Steep rumps are what I have going here with Tilly and Bootsie...they are pets though as well as their kids...the ONLY problem I ever had was with Tilly and a steep rump was not the culprit...she prolapsed 2 weeks before delivery in February, she was carrying one too many babies and her short barreled body wasn't made for more than twins. Tilly actually looks like she has air shocks under her rear...all jacked up :ROFL:
     
  14. capriola-nd

    capriola-nd New Member

    Jul 6, 2008
    Northwest Oregon
    Whew, that sounds scary but not quite as scary as the one in Kidding Korral, that HeathersBoers posted. . . . I honestly don't think I could have done that.

    We had a pygmy doe that had a TERRIBLE kidding last year. Her first kid was coming out back feet first, so I pulled, just to get him out faster. I don't know how it happened but her other kid (a doeling, of course) was coming out the right way but her uterus was torn and so the poor baby girls head was stuck in the torn area, in the abdominal cavity. I tried and tried to find the head but couldn't so we took Promise to the vet. The girl was dead, had been for a while, they had to cut the baby out and stitch Promise up. Promise lived (although they told us she likely wouldn't). She had incontinence problems though. She did have to be put down in May this year, she just wasn't feeling good at all.

    Anyways, never buy a 6-year-old "brood" doe who hasn't kidded in nearly three years. Lesson learned for us. . . . poor Promise. :tears:
     
  15. KW Farms

    KW Farms Moderator Supporting Member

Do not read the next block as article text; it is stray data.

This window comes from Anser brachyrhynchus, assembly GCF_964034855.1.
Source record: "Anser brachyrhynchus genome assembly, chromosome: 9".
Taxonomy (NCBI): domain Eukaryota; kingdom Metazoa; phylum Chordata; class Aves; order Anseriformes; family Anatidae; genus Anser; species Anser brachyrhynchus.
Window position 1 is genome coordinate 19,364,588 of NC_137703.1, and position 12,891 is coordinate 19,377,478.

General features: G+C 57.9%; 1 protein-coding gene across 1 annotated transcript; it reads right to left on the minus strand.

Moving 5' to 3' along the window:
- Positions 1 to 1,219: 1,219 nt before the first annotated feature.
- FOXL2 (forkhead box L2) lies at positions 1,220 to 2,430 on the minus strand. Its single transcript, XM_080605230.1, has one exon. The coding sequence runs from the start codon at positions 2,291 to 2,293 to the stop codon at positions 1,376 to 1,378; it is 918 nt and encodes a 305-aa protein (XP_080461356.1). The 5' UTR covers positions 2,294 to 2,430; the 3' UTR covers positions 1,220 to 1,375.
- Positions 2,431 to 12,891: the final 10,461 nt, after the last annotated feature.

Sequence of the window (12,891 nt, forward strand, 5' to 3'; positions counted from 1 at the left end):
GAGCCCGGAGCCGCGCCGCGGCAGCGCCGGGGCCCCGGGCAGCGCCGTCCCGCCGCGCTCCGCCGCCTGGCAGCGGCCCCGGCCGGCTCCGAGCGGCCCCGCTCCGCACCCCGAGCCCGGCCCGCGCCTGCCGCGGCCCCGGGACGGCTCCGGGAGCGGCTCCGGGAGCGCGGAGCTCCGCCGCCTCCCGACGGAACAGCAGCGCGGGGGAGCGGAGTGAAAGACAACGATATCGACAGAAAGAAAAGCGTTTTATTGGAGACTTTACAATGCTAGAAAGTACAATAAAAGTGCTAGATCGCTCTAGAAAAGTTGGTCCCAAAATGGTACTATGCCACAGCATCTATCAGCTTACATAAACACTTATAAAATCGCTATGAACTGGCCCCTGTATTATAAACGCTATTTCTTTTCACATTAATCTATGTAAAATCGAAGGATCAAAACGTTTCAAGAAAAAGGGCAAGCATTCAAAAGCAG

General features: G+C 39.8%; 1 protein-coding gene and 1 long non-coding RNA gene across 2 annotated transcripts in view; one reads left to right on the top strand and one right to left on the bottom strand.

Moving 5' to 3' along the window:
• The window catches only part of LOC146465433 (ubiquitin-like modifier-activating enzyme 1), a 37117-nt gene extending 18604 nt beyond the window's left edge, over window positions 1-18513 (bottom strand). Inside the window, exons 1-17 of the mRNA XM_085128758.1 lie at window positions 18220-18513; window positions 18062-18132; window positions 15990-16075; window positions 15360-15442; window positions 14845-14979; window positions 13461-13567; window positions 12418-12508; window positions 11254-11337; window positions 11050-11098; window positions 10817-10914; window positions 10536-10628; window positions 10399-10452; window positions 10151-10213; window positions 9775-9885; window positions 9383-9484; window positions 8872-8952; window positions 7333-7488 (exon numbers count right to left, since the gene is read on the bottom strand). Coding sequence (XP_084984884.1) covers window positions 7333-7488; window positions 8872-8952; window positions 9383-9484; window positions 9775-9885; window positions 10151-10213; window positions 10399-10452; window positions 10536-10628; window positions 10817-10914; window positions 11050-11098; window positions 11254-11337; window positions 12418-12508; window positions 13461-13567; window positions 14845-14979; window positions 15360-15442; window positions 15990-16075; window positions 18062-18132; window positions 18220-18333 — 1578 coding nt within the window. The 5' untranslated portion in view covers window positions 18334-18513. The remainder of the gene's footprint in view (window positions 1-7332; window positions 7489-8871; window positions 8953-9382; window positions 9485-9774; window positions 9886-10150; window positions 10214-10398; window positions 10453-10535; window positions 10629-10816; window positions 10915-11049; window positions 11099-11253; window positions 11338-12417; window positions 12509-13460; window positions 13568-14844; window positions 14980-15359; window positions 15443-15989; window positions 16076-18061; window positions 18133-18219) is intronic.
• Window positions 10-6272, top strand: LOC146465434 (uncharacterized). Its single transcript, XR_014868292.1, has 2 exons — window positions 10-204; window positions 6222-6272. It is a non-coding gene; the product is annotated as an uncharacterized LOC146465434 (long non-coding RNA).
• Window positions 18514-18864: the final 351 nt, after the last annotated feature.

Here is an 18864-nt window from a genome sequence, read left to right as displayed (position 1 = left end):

Jun 21, 2008
    Wapato, WA
    That is really sad Olivia. I would just feel sick if I couldn't get that kid out in a situation like that. Very scary.
     
  16. capriola-nd

    capriola-nd New Member

    Jul 6, 2008
    Northwest Oregon
    Yeah, it was very sad. . . . about a month after that happened we contacted Anna about Nigerians.

    I'm glad that we were able to save Promise and we got one adorable, sweet, spoiled rotten wether, Templeton. I seriously think the only reason Promise lived was because of that boy. She was separated from him for 7 days (w/ only about an hour to bond with him at birth) and she took him back!! He was a total bottle baby but she took him back! Just thinking about this makes me miss her. . . . . we seriously did all we could and spent over $600 to save her but she was worth every penny.
     
  17. sparks879

    sparks879 New Member

    steep rumps tend to be afiliated with being narrow from thurl to thurl, which causes a narrow birth canal and in turn having a difficult time passing kids. The birth canal goes up from the uterus and then pretty much follows the back bone through the pelves paralel with the spine of the goat. If you have a doe who has a steep rump it is causing the kids to go up and then down again folding them in half and resulting in very un natural birthing positions. Being narrow from turl to thurl usually causes does to not have a lot of width between the hock as weel. having tha pinched look. in turn not having a lot of udder capacity or room in the escutchen.
    They usually seem to be a litt posty as well. If you see one thing wrong with confirmation that is extreme then there are usually other problems that go along with it. this isnt the case all the time, i have seen goats with a sttep rump that are fine everywhere else. but ones with extremes in one department normally have another somewhere else, thats where the blending a judge talks about comes into play.
    beth
     
  18. capriola-nd

    capriola-nd New Member

    Jul 6, 2008
    Northwest Oregon
    That makes a lot of sense, thanks for expaining it! :D Promise had a steep rump. . . . she did have a lot of width/levelness in the thurls though, just steep from hips to pins.

    We have one doe who has a fairly steep rump but is fine everywhere else, level, wide thurls. She's a super kidder.